US President Barack Obama has met Pope Francis for the first time to discuss how to fight global inequality and poverty, calling himself a "great admirer" of the pontiff.
Obama arrived at the Vatican on Thursday amid the pomp and tradition of the Catholic Church, making his way to greet the pope after a long, slow procession through the hallways of the Apostolic Palace led by colourful Swiss Guards and accompanied by ceremonial attendants.
The president bowed as he shook hands with Francis in the Small Throne Room, before the two sat down at a wooden table in the Papal Library.
"It is a great honour. I'm a great admirer," Obama said. "Thank you so much for receiving me."
Political observers said the meeting could be a bid to boost the US president's support at home among Catholic voters. It comes as Obama's administration and the Church remain deeply split on issues of abortion and contraception.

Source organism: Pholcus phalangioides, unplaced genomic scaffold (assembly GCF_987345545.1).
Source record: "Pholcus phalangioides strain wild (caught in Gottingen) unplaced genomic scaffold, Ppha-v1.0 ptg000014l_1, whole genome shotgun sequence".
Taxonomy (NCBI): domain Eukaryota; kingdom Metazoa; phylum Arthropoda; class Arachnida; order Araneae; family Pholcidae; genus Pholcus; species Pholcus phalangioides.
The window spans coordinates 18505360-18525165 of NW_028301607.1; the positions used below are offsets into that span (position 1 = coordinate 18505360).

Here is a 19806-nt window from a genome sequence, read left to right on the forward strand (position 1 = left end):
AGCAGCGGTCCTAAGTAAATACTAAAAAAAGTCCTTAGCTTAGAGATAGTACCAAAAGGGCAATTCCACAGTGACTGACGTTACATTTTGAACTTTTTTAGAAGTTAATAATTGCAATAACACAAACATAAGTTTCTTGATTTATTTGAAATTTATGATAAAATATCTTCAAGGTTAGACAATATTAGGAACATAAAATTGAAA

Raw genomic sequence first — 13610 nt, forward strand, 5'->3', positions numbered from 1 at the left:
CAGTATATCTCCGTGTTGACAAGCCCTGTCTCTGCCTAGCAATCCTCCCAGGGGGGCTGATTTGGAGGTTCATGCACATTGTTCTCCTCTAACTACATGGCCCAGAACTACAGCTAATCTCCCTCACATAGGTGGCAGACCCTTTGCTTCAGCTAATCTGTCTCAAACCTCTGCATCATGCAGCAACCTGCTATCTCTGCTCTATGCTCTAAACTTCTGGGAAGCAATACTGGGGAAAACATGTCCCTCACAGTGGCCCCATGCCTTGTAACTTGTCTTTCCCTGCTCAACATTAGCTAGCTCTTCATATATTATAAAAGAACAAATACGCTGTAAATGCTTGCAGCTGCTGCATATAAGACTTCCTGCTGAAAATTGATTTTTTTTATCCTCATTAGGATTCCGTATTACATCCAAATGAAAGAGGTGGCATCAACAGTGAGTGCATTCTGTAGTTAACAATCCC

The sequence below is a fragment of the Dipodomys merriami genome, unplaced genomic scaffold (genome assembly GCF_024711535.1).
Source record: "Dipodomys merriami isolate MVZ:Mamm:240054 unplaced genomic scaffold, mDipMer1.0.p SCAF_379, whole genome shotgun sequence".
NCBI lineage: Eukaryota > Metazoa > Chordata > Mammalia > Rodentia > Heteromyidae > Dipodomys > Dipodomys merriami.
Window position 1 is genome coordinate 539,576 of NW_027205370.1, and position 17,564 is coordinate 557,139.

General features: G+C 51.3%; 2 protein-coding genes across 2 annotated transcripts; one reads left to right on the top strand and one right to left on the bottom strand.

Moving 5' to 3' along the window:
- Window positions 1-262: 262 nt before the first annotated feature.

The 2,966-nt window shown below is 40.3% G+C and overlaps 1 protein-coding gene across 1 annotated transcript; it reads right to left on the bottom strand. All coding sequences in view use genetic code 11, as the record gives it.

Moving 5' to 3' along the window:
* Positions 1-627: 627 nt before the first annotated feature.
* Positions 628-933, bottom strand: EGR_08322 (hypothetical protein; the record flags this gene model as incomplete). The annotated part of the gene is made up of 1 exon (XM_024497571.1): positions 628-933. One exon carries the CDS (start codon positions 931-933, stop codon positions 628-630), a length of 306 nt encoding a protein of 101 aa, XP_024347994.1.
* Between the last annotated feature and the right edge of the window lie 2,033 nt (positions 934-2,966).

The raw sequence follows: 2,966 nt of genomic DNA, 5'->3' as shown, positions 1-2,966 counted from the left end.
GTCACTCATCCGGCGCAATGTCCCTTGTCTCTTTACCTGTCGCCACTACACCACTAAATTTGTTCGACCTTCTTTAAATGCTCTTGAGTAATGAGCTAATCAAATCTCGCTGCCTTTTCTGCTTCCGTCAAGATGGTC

The first African-American US president spoke of the first pope from Latin America as an "inspiration" in an interview with the Corriere della Sera daily.
"The Holy Father has been an inspiration to people around the world, including me," Obama said, adding however: "It doesn't mean we agree on every issue."
Obama is wrapping up a six-day European tour that has so far been dominated by the crisis over Crimea.
Obama also met new Italian Prime Minister Matteo Renzi - the European Union's youngest government leader - who recently launched an ambitious reform agenda .
Diplomatic relations between Italy and the US are close, though Rome has been cautious about imposing sanctions on Russia over the Ukraine crisis, amid fears it would take a toll on a key market.